Pharmacogenetic testing is an easy way of making sure the planned pain relief is safe and effective.
One study estimates that up to 7 % of the Finns are CYP2D6 ultrarapid metabolizers.
Shared heart and vascular diseases
Challenges in medicating cardiovascular diseases arise from possible renewed stroke or serious side effects. These are all problems that can in some cases be avoided if the genetic features of a patient are considered. Cardiovascular medication is something Finland and Sweden surely do have in common:
Simvastatin is a cholesterol drug which metabolism is greatly affected by variations in the gene called SLCO1B1. In 2017 over 4 % (432 000) of the Swedes and 5,5 % (307 000) of the Finns were prescribed simvastatin. One of the most commonly reported side-effects during simvastatin treatment is muscle pain, which is rarely dangerous itself but can lead to patient discontinuing the treatment. (3) High cholesterol is one of the key factors in generating atherosclerosis, and it can possibly lead to a stroke.
Treatment after a stroke includes medication for preventing platelet clotting and for this clopidogrel is commonly used. 1 % of the population in Sweden (93 000) as well as in Finland (52 000) had a prescription for clopidogrel in 2017. An important factor in the metabolism of clopidogrel is the gene CYP2C19 and knowing the patient’s individual version of this gene is crucial for safety and efficacy of the drug (4). An inoperative drug is likely to have a non-preventive effect for a patient to suffer a renewed stroke.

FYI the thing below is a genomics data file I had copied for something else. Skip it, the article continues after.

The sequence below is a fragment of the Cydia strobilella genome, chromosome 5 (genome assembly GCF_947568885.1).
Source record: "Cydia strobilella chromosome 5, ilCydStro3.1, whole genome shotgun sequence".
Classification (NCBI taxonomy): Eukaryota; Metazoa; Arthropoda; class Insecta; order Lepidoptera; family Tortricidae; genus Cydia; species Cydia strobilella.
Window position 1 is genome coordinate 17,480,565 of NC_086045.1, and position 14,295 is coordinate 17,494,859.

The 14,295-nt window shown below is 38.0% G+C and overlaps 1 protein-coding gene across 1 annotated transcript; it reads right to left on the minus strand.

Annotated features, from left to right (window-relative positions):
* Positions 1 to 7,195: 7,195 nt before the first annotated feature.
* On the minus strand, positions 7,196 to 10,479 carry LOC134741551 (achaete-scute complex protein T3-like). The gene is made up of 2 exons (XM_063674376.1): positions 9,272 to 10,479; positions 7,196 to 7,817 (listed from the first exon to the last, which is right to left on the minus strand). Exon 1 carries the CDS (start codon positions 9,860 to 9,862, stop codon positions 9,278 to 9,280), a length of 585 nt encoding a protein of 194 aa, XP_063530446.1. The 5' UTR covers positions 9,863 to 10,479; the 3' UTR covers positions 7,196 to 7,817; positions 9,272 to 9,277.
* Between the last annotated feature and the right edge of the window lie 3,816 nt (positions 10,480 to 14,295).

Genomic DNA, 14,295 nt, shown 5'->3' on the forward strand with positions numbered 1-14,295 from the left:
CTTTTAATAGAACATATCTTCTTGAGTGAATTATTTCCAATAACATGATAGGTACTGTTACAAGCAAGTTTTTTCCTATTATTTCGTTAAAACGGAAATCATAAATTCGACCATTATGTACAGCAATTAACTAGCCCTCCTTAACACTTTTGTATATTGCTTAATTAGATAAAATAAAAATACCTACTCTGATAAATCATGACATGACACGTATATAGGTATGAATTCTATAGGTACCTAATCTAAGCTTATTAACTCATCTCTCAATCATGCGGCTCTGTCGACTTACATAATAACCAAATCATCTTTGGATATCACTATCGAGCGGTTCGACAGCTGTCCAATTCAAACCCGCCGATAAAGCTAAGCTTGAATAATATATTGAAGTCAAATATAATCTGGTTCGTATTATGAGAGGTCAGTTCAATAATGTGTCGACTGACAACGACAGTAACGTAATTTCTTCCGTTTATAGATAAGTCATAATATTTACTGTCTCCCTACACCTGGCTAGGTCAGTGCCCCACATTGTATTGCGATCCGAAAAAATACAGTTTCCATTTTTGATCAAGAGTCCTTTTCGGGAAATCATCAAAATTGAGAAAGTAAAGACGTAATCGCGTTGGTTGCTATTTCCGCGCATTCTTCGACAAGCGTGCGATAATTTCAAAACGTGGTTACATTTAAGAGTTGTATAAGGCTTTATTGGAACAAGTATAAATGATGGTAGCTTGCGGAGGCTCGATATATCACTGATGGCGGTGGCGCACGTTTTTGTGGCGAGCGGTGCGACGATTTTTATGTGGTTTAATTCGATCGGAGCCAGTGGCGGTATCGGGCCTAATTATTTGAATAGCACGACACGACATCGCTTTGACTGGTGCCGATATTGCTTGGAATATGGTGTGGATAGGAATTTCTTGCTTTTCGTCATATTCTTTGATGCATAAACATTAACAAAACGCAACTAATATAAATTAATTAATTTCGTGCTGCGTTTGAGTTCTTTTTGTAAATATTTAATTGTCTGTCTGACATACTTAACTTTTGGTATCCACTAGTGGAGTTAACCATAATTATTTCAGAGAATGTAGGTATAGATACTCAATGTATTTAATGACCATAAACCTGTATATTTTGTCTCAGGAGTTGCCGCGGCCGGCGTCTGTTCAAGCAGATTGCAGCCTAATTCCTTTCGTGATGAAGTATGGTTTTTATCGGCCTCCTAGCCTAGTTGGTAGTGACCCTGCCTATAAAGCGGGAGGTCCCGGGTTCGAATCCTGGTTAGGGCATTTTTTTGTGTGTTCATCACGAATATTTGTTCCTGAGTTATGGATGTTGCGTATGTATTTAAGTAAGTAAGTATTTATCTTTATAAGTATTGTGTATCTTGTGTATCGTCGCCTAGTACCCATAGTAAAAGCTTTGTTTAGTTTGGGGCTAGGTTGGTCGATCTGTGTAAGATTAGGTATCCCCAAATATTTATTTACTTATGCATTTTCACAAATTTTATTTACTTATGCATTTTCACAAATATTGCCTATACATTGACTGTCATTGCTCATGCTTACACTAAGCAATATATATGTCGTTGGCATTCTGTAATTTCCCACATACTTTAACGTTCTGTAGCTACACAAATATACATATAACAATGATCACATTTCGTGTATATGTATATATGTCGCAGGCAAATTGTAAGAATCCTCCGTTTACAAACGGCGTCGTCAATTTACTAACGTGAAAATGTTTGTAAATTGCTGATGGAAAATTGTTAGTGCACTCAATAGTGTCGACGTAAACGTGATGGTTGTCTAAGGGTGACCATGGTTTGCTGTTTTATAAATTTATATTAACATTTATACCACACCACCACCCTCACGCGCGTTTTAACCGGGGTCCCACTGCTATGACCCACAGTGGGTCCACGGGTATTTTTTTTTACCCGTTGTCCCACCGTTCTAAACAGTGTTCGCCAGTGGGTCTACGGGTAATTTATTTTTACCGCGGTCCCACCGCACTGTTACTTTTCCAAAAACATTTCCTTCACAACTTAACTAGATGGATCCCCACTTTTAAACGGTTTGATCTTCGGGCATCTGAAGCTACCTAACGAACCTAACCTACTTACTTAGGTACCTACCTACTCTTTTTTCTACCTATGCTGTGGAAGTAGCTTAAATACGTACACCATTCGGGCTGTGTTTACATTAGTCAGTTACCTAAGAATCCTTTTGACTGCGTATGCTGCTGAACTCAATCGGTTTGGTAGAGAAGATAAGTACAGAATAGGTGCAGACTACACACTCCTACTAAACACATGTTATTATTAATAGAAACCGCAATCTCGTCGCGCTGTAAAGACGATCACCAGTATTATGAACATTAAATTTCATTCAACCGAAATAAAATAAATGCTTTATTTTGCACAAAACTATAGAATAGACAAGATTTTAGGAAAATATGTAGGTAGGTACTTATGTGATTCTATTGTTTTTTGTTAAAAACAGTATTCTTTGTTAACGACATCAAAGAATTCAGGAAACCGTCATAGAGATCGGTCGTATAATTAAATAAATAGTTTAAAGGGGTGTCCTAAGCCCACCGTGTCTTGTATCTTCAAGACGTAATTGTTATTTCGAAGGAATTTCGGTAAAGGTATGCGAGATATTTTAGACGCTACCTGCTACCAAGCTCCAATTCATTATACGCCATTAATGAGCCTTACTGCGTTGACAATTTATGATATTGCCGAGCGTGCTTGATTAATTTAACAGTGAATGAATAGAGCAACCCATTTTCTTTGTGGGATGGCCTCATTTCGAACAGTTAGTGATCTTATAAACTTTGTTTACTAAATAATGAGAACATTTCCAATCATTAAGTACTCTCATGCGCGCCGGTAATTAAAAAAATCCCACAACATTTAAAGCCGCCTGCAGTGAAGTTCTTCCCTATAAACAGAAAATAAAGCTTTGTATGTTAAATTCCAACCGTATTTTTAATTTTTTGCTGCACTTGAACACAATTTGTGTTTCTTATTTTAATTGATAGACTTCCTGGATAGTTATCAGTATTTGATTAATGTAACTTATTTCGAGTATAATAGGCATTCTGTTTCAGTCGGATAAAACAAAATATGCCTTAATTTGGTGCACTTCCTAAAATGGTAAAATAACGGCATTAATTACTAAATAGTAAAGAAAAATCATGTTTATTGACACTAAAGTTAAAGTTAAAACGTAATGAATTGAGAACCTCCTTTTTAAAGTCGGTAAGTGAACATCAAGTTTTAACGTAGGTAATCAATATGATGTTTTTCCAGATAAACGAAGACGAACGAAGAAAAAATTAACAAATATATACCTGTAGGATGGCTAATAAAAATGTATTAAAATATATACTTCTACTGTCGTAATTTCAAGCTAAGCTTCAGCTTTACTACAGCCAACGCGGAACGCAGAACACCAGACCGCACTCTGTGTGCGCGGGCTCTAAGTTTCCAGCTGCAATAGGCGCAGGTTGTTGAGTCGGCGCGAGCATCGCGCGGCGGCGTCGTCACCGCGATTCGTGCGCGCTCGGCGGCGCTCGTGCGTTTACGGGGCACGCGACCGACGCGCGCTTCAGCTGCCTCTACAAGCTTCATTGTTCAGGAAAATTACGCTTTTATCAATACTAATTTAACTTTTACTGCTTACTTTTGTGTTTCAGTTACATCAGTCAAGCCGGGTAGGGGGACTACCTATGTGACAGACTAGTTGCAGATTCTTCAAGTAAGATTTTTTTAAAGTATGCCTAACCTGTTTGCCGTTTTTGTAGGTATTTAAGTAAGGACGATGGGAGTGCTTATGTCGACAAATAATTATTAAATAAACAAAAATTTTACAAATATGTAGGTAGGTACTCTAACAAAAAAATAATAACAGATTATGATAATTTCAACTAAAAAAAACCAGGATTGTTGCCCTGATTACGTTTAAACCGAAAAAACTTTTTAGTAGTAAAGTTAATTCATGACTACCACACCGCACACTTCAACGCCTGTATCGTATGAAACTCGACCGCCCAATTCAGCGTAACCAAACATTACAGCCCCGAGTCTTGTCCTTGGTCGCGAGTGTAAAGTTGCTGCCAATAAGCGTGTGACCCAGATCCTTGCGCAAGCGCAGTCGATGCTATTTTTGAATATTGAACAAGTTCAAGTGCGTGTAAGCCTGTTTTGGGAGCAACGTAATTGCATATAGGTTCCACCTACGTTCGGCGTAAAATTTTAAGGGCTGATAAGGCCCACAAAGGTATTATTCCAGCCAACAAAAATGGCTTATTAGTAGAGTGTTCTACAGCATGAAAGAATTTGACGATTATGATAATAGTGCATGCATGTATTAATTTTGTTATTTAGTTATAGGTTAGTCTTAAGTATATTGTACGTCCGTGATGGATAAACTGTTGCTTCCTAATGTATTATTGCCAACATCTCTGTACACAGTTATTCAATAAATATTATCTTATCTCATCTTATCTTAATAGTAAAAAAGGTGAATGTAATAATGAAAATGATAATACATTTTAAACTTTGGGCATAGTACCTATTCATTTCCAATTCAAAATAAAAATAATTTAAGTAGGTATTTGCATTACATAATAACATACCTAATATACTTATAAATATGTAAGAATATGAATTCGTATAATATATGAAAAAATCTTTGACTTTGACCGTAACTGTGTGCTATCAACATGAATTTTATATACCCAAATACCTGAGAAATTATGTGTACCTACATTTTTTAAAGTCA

When testing the pharmacogenetic panel, multiple genes are analyzed with one test: this can be particularly useful for example when clopidogrel medication is considered.
Complex mood medication
Medication used for mood and psyche can be complicated: finding an effective drug and dosage of for example antidepressant may take several months, multiple drugs and variety of unwanted side effects. It takes weeks to find out whether the consumed drug suits a patient, and before an alternative drug is taken into consideration the washout period needs to take place. Finding out patient’s genetic features fastens the process of finding the correct medication.